By Dr. Peter Breggin
Over the years as a psychiatrist I’ve evaluated innumerable cases of individuals who have been driven over the edge by psychiatric drugs. Many of these men, women and children were evaluated for legal cases but others were not. When I was re-evaluating about a hundred of these real-life stories for my latest book, Medication Madness: The Role of Psychiatric Drugs in Cases of Violence, Suicide and Crime, I began to see a pattern that I call medication spellbinding. Technically, the new scientific concept is called intoxication anosognosia: not knowing that you are intoxicated.
Medication spellbinding has four basic effects.
First, people taking psychiatric drugs rarely realize how much the drugs are impairing them mentally or emotionally. They often do not recognize that they’ve become irrational, depressed, angry, or even euphoric since beginning the medication.
Second, if they do realize that they are having painful emotional feelings, medication spellbinding causes them to blame their feelings on something other than the drug. They may get angry at their husbands, wives or children, and become abusive. Or they might blame themselves and become suicidal. Often they confuse the harmful drug effect with their emotional problems and attribute their emotional distress to “mental illness.”
Third, medication spellbinding makes some people feel that they are doing better than ever when in reality they are doing much worse than ever. In one case, a man who was high on a combination of an antidepressant and a tranquilizer happily went on a daylight robbery spree in his hometown wearing no disguise. Another otherwise ethical citizen happily embezzled money while documenting the details in easily accessible company computer files. Both men thought they were on top of the world.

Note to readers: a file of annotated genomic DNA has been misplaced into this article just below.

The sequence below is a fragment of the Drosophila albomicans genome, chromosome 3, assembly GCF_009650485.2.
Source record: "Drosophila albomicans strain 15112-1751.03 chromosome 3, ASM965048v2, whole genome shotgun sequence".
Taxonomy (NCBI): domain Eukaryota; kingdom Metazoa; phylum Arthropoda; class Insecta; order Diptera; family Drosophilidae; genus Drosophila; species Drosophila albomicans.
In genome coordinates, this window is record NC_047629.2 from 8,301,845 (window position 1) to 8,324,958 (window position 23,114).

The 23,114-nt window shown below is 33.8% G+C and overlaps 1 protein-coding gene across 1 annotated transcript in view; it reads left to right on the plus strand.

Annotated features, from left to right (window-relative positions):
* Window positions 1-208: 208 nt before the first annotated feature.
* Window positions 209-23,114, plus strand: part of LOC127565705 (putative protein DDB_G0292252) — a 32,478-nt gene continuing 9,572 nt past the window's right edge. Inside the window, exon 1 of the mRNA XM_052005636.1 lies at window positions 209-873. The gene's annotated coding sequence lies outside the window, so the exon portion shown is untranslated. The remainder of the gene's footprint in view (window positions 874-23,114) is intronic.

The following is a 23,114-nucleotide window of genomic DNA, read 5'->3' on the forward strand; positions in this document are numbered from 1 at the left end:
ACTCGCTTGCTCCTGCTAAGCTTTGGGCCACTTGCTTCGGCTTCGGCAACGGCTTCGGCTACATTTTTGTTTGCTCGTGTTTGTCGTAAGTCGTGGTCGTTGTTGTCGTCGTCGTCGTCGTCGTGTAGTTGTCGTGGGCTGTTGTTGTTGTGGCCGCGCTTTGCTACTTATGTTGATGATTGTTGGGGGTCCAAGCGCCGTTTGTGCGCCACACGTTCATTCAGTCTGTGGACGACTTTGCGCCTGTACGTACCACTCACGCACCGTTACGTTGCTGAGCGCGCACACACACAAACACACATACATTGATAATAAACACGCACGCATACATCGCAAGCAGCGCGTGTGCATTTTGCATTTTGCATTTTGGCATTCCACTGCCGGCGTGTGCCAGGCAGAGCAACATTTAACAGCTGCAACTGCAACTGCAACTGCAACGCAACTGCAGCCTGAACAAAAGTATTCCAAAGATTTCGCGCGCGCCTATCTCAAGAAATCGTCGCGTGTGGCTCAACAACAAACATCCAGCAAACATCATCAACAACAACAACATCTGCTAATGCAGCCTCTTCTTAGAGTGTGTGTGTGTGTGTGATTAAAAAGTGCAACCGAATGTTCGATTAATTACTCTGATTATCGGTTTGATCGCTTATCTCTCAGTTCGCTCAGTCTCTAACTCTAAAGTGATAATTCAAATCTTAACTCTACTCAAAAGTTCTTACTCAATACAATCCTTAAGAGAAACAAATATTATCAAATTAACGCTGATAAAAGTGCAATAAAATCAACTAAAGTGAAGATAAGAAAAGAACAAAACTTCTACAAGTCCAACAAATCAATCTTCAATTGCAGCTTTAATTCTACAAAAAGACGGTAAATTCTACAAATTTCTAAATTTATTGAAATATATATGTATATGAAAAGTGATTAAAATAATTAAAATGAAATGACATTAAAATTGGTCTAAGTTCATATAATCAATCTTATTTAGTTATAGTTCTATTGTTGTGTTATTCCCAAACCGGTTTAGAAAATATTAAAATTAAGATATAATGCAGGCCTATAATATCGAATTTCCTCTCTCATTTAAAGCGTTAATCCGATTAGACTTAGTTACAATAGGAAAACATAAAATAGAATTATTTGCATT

Fourth, some people become so medication spellbound that they lose control of themselves and perpetrate horrendously destructive actions. My book opens with the story an otherwise kind and gentle man who became agitated on an antidepressant and drove his car into a policeman to knock him down to get his gun to try to kill himself. In another case, a ten-year-old boy with no history of depression hung himself after taking a prescription stimulant for ADHD. He documented the dreadful unfolding events while speaking in a robotic monotone into his computer.
Particularly striking to me, of those who have survived, none of the people I have evaluated has ever perpetrated again after stopping the offending medication. There has been zero recidivism in the cases I have evaluated and who have stopped taking the medication.
Similar effects can occur from alcohol and street drugs. When a person’s drunk, he might think he’s the life of the party when he’s the death of it. And of course, alcohol and street drug intoxication are associated with a great deal of crime and violence. But there is a difference between the effects of taking alcohol or other drugs on your own and taking drugs prescribed by a physician. Most people believe that their doctor would never give them anything that could make them violent, suicidal, or just plain crazy. Often the doctor reassures the unwitting patient that he needs to take more of the drug that’s driving him over the edge.